People generally associate Maharajas and Nawabs with extravagant lifestyles and fabulous wealth – at least in the India of the 19th century CE – the Nizam’s jewels were famous as were the 36 Rolls Royce cars of the Maharaja of Patiala… but amidst this hedonistic opulence, there were some rulers of note who followed a different path. Few would have heard of the Maharaja of Gondal, Bhagvatsingh, in Gujarat who was a trained doctor. The work he did for the needy in his small kingdom in present day Gujarat is truly noteworthy.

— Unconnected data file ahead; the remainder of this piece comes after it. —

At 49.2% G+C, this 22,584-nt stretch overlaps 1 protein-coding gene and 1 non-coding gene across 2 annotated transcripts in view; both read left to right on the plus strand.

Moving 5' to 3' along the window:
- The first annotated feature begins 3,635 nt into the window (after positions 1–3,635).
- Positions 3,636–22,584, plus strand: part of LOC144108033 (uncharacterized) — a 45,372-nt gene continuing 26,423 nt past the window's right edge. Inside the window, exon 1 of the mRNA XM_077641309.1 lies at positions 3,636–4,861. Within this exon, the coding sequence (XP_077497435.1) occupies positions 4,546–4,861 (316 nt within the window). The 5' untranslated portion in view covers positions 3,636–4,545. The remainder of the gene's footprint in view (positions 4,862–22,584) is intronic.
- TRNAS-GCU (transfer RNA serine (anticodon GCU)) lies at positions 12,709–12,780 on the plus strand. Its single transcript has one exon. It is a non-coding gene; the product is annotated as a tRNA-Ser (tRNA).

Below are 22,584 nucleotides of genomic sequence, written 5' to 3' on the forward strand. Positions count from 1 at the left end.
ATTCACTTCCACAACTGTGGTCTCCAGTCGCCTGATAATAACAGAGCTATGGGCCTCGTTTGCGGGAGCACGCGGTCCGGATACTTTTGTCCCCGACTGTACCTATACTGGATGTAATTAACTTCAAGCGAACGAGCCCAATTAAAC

In the 18th and 19th century CE, Saurashtra region of Gujarat was divided into 217 tiny kingdoms, of which Gondal was one. Bhagvatsingh was born on 24 October 1865 CE at Dhoraji in the present-day district of Rajkot, Gujarat. He was the third son of Thakore Sangramsingh II, the Thakore of Gondal, a small princely state established by the Jadeja dynasty, which also ruled over other kingdoms like Jamnagar and Kutch. Gondal was situated in the heart of Saurashtra and extended over 1000 sq miles. In those days, this was a very backward region with petty fights between different kingdoms and very basic infrastructure.
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